And to my travels mates…Cammy, Vicki and Amy - thank you! You fill my bucket and bless me with your kind, giving hearts and friendship.

Brantzeg family, you fill my bucket in ways I couldn’t have even imagined. What you have built and the lives you touch is a gift beyond words.

I leave South Africa with a full bucket and I give thanks to God for this time and the chance to meet so many amazing new friends.

Tuesday, June 28, 2022

Labyrinths and more...

Labyrinths and more…

Those who know me have a sense of my love of Labyrinths.  On that walking prayer path, I find peace, clarity and blessing beyond measure.  But the greatest gift of the Labyrinth for me is to share this spiritual practice with others.  So imagine my joy as I walked the stunning new Labyrinth that has recently been built at Tony and Cammy Brantzeg’s South Africa home.  But greater still was my joy when I had the opportunity to introduce the teens from the MOSAIC after-school program to the practice when they came to spend time with us at the Brantzeg’s last week.

That afternoon, we divided our group into two small groups:  Amy and Michele in the back yard with one group, enjoying a crazy fun game called BeanBoozled; Cammy and me in the front yard at the Labyrinth with the others.  After a bit of time, we switched out our groups.  

As Cammy and I spoke to these young people about our own experiences with this unique prayer practice, they listened intently and respectfully.  That in and of itself was a beautiful thing.  Add to that, the day was stunning, birds were all around us (including the peacocks across the street!), and the sky was the brightest blue I’ve ever seen.  So there’s the setting.  

And then, and then, the kids walked and prayed on the Labyrinth.  I will hold that picture in my heart forever.  I knew at then and there that these amazing young people were/are seeking God.  When the walk(s) ended, we took time for reflection and some shared what they experienced.  One girl said, “I just want to do it again and again!”  A guy said, “I felt peace.”  And another said, “I felt God.”  

After that, we allowed time for the teens to share privately with us their prayer requests.  Those requests were honest, heartfelt and sometimes pain-filled.  We SA travelers surely feel so privileged to continue to lift up those needs to God on behalf of our young friends.  

Our time together ended with the blessing of anointing and then we had to say our final good-byes.  It was a precious and bittersweet time.  May God bless and keep these young people we came to love.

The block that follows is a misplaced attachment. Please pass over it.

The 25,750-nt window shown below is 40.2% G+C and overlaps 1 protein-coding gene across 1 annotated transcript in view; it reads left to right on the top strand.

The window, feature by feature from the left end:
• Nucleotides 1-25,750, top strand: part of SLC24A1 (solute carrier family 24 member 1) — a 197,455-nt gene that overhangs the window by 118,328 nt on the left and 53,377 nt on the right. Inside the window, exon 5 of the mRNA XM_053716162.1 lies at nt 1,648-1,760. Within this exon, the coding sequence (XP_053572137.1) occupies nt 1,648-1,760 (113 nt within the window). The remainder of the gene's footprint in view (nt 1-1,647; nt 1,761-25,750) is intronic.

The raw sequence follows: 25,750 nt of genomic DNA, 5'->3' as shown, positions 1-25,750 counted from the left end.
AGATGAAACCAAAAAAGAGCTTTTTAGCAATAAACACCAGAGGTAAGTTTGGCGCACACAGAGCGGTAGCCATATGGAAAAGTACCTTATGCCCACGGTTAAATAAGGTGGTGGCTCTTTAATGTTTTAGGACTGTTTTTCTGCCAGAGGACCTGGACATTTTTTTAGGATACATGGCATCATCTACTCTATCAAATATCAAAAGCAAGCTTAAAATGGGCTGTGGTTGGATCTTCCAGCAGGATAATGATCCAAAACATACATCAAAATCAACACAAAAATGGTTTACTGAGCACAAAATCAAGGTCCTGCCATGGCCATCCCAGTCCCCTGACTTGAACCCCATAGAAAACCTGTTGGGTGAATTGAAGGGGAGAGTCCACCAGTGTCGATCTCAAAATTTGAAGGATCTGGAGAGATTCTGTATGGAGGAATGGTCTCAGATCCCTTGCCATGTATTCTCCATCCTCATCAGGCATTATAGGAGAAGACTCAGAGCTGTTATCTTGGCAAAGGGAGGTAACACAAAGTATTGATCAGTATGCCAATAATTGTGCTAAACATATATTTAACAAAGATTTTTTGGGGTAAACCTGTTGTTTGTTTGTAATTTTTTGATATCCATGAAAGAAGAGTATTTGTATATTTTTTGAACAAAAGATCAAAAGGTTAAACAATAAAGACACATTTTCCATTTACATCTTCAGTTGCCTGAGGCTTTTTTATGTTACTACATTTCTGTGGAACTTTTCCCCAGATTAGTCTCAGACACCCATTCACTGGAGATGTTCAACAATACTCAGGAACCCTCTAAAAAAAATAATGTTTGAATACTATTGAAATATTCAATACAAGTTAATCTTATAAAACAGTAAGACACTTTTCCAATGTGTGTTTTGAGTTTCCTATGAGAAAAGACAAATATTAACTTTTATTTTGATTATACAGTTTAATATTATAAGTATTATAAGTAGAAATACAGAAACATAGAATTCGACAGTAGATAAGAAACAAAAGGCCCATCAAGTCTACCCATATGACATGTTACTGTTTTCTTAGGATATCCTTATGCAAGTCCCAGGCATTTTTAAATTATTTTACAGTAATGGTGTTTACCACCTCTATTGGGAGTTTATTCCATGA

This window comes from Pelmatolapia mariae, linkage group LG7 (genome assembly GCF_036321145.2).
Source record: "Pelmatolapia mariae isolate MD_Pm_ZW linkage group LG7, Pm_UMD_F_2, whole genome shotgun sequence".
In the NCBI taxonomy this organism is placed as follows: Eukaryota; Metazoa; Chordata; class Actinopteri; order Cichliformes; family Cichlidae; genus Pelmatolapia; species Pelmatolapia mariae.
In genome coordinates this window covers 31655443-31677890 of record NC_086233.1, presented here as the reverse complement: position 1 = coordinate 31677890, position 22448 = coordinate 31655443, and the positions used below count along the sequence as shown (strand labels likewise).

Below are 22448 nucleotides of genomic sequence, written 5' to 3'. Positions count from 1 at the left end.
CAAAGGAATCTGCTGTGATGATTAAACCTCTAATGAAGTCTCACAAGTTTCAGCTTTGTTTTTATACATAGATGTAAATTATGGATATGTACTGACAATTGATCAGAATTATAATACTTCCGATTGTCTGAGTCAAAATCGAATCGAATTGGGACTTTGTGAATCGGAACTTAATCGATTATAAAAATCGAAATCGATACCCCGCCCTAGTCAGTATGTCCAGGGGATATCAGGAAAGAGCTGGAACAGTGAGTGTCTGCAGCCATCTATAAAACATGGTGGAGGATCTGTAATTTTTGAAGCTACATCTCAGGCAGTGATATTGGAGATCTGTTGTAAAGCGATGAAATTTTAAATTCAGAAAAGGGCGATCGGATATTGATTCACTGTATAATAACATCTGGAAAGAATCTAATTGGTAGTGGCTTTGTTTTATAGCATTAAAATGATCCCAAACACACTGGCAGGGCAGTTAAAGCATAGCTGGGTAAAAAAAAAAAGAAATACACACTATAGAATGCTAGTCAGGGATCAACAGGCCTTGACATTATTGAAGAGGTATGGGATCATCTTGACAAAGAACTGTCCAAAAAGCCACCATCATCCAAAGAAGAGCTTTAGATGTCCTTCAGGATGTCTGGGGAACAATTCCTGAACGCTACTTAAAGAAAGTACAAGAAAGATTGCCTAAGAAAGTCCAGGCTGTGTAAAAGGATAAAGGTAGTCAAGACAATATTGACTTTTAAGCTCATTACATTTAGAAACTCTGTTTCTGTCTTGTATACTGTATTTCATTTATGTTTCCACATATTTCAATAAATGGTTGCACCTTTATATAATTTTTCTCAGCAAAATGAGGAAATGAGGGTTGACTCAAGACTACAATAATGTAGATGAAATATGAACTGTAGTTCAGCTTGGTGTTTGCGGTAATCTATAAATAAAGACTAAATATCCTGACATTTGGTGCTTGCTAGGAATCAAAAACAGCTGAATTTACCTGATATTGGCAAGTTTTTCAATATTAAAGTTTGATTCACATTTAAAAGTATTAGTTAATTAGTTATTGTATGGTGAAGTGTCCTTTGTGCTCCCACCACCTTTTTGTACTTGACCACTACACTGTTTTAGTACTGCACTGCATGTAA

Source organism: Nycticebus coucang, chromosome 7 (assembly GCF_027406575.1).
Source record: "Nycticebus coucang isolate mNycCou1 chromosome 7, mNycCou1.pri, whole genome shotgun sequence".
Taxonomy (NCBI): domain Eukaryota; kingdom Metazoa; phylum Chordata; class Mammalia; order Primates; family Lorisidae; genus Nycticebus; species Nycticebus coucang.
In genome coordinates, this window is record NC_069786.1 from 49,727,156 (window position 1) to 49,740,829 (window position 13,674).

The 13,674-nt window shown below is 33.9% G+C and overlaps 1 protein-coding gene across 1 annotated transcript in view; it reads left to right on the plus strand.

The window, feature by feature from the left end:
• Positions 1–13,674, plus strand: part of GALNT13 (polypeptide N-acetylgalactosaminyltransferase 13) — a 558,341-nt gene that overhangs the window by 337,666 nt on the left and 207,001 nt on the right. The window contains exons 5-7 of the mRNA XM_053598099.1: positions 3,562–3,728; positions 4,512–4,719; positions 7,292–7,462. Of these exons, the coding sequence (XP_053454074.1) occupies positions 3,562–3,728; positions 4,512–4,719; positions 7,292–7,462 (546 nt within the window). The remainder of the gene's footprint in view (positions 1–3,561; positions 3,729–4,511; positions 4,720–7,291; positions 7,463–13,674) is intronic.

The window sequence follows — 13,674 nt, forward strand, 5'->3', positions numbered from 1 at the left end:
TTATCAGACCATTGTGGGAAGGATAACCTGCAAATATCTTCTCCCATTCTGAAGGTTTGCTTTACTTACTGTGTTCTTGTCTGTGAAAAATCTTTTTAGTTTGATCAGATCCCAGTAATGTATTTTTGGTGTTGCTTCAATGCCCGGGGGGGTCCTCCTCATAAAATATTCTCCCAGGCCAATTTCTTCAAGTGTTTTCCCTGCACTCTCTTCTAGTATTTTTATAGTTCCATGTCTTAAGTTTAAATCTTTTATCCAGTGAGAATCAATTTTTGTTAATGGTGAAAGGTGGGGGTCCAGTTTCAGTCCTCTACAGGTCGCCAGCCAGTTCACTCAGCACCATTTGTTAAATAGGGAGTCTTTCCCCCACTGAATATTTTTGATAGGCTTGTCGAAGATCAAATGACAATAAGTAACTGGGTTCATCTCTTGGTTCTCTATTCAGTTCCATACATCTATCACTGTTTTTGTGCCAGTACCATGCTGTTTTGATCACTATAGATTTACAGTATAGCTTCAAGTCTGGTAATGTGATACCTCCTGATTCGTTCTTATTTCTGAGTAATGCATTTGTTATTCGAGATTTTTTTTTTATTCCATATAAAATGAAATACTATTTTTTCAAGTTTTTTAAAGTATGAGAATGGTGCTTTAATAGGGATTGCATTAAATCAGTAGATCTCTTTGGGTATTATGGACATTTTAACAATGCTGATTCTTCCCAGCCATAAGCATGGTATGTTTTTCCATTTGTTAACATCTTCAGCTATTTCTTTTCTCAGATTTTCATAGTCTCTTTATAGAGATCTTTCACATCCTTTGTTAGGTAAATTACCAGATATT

We are not able to share pictures of the Mosaic kids on social media due to Mosaic's social media policy to protect the children in their programs.  Cammy took a picture of the kid's name tags in the center of the labyrinth as a way to share a little piece of our connection with them.  

Saturday, June 25, 2022


by Vicki Pry 


This is my 10th trip to SA and, for more reasons than I can capture here, I feel this sense of coming Home. And why is that??? And, what IS Home, really??? Home is for me, a place where you feel loved and special and valued and welcomed. Home is where you are greeted with joy and appreciation- no expectations. Home is the place where your shoulders relax and your brain stops racing and you find yourself smiling and laughing with reckless abandon. Home is where the love of Jesus is palpable and often brings unexpected tears of joy…simply because the Spirit is moving in such beautiful ways. Home is a place you long for. Home is where the people you love are found. Home is also the place where you comfort one another when you’re hurting or feeling discouraged. Home is, for me in this moment in time…S.A.

I’m experiencing this trip differently than previous ones for several reasons: we are a small team, which is amazing on so many levels. Add to that the fact that my daughter, Amy, is here with me. Also, I find myself seeing things fresh and anew through Amy’s and Michele’s eyes, both of whom are here for the first time. With all of that, my love for this place and these people has increased exponentially. Our experiences~from preschoolers to teens to moms and grandmas, to MOSAIC staff and volunteers, to the precious folks of Avodah (differently abled teens and adults), well, the connections and blessings are practically indescribable. 

Surely I miss Home USA and family and Hopewell, no question. And yes, I find myself counting the number of days it will be until I see those of you there I love so dearly. But for now, I am Home, exactly where God calls me-in this country, with these people who so warmly and graciously receive us and draw us in and who bless us, teach us and love us. My heart overflows with gratitude.

Where's the ketchup?

by Michele Zincone